What to Know About Spaghetti Diagrams (Six Sigma)

8/26/20 10:30 AM

Are you attempting to track waste within your production facility? Are you trying to measure how much waste is generated through unnecessary steps within the process or walking within the facility? In manufacturing facilities and warehouses, waste is always a key issue – with unnecessary steps within a process being one of the main causes.

What to Know About Spaghetti Diagrams (Six Sigma)

For example, let’s say that an individual can complete a task every 2 minutes. As you observe the worker, you measure that it takes him 30 seconds to move from one area to the next to receive the component needed to complete the task. As this process is tracked, walking from area to area is taking the majority of his time, in which the only work that is being done is receiving the part! This is where engineers and process improvement teams would take a look at how they would be able to reduce the time needed to complete this step. As walking from area to area takes 30 seconds, this does not even include the amount of time that the worker may make a mistake, walk elsewhere first, or have a “slow” day. It also may not include the amount of corners, hallways, or detours that people have to take to get to certain areas, which all results in wasted time and energy.

This is where utilizing tools such as process flow charts and spaghetti diagrams would be beneficial. Process flow charts allow you to develop an understanding of the ideal process and how much output can be generated an hour, while spaghetti diagrams demonstrate the entire movement of a worker within a facility. Spaghetti diagrams can demonstrate the actual steps of making a mistake, unneeded walking or movement, and ultimately how it hinders production and productivity. Spaghetti diagrams can be an extremely useful tool as you seek to understand unnecessary movement and wasted time.

What to Know About Spaghetti Diagrams

For many companies, especially those that do not utilize lean concepts, the use of space is not exactly the most optimal or efficient. For many facilities, there are unnecessary obstacles that make it difficult for workers to be able to be the most efficient. The routing for production needs to be optimal in order to ensure for waste prevention. This is where a spaghetti diagram can be beneficial and can help achieve this goal.

Spaghetti diagrams are a visual representation of the routes that employees have to take through the office or the facility floor, which showcases wasteful activities such as unnecessary steps. The representation is by far a complicated visual that can be difficult to interpret, in which it resembles a jumble of spaghetti – hence the name. A spaghetti diagram showcases the continuous flow of an activity during a process and provides insight on the amount of movement that employees make on a day to day basis. 

How to Draw Spaghetti Diagrams

In order to draw a Spaghetti Diagram, it is a must to have or create a map of the workplace. This can be hand-drawing the facility or taking a look at the blueprints and overall layout. Then you will create dots and label them as individuals and draw their movement throughout the facility. This allows for the visualization of products or activities.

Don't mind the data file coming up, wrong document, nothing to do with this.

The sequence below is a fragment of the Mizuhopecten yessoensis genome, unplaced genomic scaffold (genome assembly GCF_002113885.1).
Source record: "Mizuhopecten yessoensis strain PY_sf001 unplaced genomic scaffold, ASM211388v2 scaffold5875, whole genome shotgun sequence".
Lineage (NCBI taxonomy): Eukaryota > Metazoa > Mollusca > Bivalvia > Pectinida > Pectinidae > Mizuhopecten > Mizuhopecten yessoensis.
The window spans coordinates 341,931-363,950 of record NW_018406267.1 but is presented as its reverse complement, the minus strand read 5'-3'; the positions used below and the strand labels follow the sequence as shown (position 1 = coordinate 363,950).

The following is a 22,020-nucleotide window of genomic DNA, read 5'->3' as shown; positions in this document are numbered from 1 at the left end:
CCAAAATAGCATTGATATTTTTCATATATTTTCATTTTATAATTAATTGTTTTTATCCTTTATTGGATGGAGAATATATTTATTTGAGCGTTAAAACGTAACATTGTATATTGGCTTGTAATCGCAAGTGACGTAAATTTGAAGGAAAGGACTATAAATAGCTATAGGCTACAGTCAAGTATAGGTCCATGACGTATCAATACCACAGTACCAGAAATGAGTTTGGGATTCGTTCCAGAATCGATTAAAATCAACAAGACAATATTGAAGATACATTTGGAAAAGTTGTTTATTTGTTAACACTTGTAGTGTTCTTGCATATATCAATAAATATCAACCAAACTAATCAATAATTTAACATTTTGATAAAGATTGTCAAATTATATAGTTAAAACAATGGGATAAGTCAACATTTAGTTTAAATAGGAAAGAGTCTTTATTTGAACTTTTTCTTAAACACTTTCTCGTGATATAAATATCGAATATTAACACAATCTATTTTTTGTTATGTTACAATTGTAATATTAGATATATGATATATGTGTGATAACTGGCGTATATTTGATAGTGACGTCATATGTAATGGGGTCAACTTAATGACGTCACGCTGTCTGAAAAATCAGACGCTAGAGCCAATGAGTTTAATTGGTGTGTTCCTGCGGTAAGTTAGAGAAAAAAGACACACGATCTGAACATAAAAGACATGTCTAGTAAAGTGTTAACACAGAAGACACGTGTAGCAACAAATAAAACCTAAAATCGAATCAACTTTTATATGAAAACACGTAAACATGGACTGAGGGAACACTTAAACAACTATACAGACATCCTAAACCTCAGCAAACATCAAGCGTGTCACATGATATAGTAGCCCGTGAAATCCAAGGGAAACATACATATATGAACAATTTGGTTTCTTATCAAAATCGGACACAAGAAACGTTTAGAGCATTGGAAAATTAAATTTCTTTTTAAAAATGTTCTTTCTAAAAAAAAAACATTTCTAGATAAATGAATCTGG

As you continue to track individuals, you will begin to analyze and understand the inefficiencies within the process, which is important to note within the diagram as you oversee their activities. When drawing a diagram, some tips includes making the diagram to scale, counting the steps that employees take, drawing a separate line per employee, and representing the route as naturally as possible.

Improvements Through Spaghetti Diagrams

A spaghetti Diagram will show you where the most time is lost. This is through bottleneck identification, which can push management to rearrange the workplace. While structural issues may be a bit more of an obstacle and hindrance, if it is costing the facility enough money then they may be on board to switch up the structural layout. The diagram will aid in providing a basis for process, office, factory floor, layout, or machine redesign. You may also look into other solutions such as minor renovations or new technologies that can improve processes.

Advanced Planning and Scheduling Software 

Advanced Planning and Scheduling (APS) software has become a must for modern-day manufacturing operations due to customer demand for increased product mix and fast delivery combined with downward cost pressures. APS can be quickly integrated with a ERP/MRP software to fill gaps where these system lack planning and scheduling flexibility and accuracy. Advanced Planning and Scheduling (APS) helps planners save time while providing greater agility in updating ever-changing priorities, production schedules, and inventory plans.

  • Create optimized schedules balancing production efficiency and delivery performance
  • Maximize output on bottleneck resources to increase revenue
  • Synchronize supply with demand to reduce inventories
  • Provide company-wide visibility to capacity
  • Enable scenario data-driven decision making

Implementation of Advanced Planning and Scheduling (APS) software will take your manufacturing operations to the next level of production efficiency, taking advantage of the operational data you already have in your ERP.

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Topics: Spaghetti Diagrams

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